The Falcon 9 rocket from SpaceX, the business founded by Elon Musk, recently launched 50 LEO satellites at once. Starship, the companys latest rocket, happens to be being tested. When it’s ready, Ray says Starship will be able to take several hundred satellites into low Earth orbit on each launch.

Because the amount of satellites which can be deployed per rocket launch increases, the price goes down. In accordance with Ray, SpaceXs Musk has ambitions to create the price of launching a satellite right down to an extremely optimistic figure of $10 per kilogram. So, while a huge selection of LEO satellites could be needed, the satellites being manufactured by SpaceX weigh just 260kg, meaning that it could eventually cost just $2,600 to launch them.

Why use satellite internet?

Ray says Starlink, the section of SpaceX specialising in satellite internet, has already been offering home access to the internet to half of a million people all over the world. You may get a Starlink dish, put it outside and obtain access to the internet between 100Mbps and 200Mbps for $110 per month. That is already happening in fact it is changing peoples lives today.

SpaceX isn’t alone. China has SatNet, a constellation of 12,992 satellites. The UKs OneWeb 648-satellite constellation has merged with EutelSat, which operates a 36-strong fleet of geostationary orbit (GEO) satellites. EUROPE has announced 2.4bn funding within a 6bn European satellite constellation. And through Amazons Project Kuiper, the e-commerce giant is likely to launch 3,236 LEO satellites using rockets from Arianespace, Blue Origin and United Launch Alliance (ULA).

Suddenly, says Ray, its beginning to make sense to possess these satellites in low Earth orbit.

Another significant chance for satellite internet is mobile backhaul. For example, Ray says KDDI in Japan is deploying 1,200 base stations with satellite backhaul via Starlink. You don’t have for high-speed fibre connectivity all that is required is really a satellite dish and power. The electricity could even be provided with a diesel generator or solar power panels, enabling operators to deploy mobile internet base stations almost anywhere.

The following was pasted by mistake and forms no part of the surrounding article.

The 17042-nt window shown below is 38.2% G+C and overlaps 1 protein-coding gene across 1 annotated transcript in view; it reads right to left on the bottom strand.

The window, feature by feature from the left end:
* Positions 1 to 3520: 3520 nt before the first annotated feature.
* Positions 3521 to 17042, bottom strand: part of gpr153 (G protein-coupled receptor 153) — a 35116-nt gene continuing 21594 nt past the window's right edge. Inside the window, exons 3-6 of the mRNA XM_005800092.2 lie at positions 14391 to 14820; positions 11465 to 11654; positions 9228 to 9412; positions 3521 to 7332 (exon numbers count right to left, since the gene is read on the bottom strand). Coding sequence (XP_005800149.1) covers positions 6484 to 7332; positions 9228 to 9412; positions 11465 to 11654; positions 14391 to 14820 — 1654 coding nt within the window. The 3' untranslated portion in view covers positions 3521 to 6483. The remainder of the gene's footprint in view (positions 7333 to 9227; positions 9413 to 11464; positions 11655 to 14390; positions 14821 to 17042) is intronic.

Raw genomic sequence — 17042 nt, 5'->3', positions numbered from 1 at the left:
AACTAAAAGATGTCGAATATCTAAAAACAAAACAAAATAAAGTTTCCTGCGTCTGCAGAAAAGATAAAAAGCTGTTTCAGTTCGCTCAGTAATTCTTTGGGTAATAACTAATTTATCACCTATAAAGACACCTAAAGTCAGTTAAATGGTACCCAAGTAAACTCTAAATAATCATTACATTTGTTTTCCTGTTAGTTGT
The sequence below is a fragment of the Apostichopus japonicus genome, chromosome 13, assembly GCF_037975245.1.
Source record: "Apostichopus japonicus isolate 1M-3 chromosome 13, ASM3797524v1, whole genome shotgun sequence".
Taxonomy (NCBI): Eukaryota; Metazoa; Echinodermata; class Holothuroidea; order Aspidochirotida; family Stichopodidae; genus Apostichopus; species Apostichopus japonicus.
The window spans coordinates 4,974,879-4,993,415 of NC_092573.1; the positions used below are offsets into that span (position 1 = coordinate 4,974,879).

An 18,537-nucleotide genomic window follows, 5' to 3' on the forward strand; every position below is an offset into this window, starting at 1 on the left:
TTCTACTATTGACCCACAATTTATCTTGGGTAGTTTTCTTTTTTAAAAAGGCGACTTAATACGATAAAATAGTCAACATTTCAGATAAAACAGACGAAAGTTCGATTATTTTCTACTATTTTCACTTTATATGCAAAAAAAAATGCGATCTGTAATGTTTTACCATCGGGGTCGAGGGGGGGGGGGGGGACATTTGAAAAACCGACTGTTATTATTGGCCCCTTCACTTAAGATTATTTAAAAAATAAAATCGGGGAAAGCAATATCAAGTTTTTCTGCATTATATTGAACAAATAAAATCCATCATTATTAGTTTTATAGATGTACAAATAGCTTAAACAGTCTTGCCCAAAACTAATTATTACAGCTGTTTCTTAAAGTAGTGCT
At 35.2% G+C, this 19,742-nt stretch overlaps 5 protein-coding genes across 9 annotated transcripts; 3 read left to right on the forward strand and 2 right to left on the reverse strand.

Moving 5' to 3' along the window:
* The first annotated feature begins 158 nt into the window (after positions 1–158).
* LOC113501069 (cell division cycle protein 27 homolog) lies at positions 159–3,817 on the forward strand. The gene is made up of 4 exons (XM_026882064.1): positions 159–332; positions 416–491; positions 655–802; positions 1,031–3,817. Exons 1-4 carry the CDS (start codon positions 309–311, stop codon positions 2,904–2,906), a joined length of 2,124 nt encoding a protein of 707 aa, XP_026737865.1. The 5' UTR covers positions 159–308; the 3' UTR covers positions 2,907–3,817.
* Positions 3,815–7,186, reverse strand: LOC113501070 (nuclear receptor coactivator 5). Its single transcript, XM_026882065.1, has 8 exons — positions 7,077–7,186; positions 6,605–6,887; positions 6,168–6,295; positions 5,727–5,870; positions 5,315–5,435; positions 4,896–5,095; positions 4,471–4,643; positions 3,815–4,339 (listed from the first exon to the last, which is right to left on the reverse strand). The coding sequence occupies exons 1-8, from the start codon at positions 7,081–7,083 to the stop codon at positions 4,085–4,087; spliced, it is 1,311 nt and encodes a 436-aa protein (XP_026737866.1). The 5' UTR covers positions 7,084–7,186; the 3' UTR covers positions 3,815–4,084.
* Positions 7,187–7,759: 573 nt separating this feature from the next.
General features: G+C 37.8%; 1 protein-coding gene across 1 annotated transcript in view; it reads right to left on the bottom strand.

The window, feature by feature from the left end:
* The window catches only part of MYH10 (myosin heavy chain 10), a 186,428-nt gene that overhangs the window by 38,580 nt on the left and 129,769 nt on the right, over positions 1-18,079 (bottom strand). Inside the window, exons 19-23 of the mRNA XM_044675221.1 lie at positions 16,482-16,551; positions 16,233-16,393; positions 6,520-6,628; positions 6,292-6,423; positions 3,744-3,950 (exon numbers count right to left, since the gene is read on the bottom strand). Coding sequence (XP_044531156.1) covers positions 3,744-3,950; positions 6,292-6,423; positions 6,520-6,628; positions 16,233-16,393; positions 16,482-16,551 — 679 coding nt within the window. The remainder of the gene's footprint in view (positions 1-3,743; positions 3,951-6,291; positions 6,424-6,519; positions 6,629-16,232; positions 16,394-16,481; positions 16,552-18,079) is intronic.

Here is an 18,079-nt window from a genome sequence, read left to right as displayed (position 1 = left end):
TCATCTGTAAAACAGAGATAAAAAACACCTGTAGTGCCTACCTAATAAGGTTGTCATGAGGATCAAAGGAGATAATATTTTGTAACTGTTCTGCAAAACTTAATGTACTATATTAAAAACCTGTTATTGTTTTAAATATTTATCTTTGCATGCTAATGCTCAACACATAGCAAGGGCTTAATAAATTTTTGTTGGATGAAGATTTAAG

It now becomes much cheaper to roll out cellular phone infrastructure, says Ray. Within the past, satellite communications could have been the only real option in remote locations, now, anywhere that will require fibre connectivity to a base station to be installed can avoid this unnecessary cost through the use of satellite connectivity instead.

Direct cellular phone connectivity

It is possible to go one stage further, just because a cellular phone can send a sign about 500km, says Ray, that makes it possible to utilize mobile phones for connecting right to a satellite with no need for just about any mobile infrastructure.

Satellite broadband company OneWeb launches 34 more satellites from the Guiana Space Centre in Kourou, French Guiana

Actually, that is just what satellite mobile operator startup Lynk Mobile did. In April 2022, Lynk launched and deployed Lynk Tower 1. Charles Miller, CEO and co-founder of Lynk, says the business is positioned to begin with commercial service later this season and what he claims may be the worlds first true satellite-direct-to-phone service to citizens around the world.

Nokia recently signed a cope with another startup, AST SpaceMobile, where its AirScale Single RAN equipment will undoubtedly be used in combination with AST SpaceMobile to supply mobile services to new and existing subscribers in regions currently not served by terrestrial communications networks. This consists of connecting devices globally on land, at sea, or in flight, says AST SpaceMobile.

Discussing the partnership in July, Scott Wisniewski, chief strategy officer at AST SpaceMobile, said: In the coming months, we have been scheduled to launch our BlueWalker 3 test satellite into low Earth orbit, that includes a 64m2 phased array antenna created for direct-to-cell connectivity. With this particular satellite, we intend to conduct testing across the world with leading mobile network operators, leveraging Nokias technology solutions on the floor.

Challenges facing satellite broadband

The big question, says Ray, may be the economic viability of satellite broadband.

Starlink plans to deploy a lot more than 30,000 satellites. With 30,000 satellites, each having a lifespan of five years, merely to keep up with the network youre replacing 500 satellites per month, he says.

Considering that the existing Falcon 9 rocket is with the capacity of launching 50 satellites every time, Ray says Starlink would have to launch satellites every three days merely to keep up with the network. Needless to say, you will have larger launch vehicles, such as for example SpaceXs Starship, if this becomes operational. But they are unknowns.

Addititionally there is the chance of manufacturing LEO satellites in space, but that is in the realms of science fiction. We have been pushing the boundaries, Ray adds. We have been discussing manufacturing in space and flexible configurations. We have to do these exact things as the opportunities are so vast.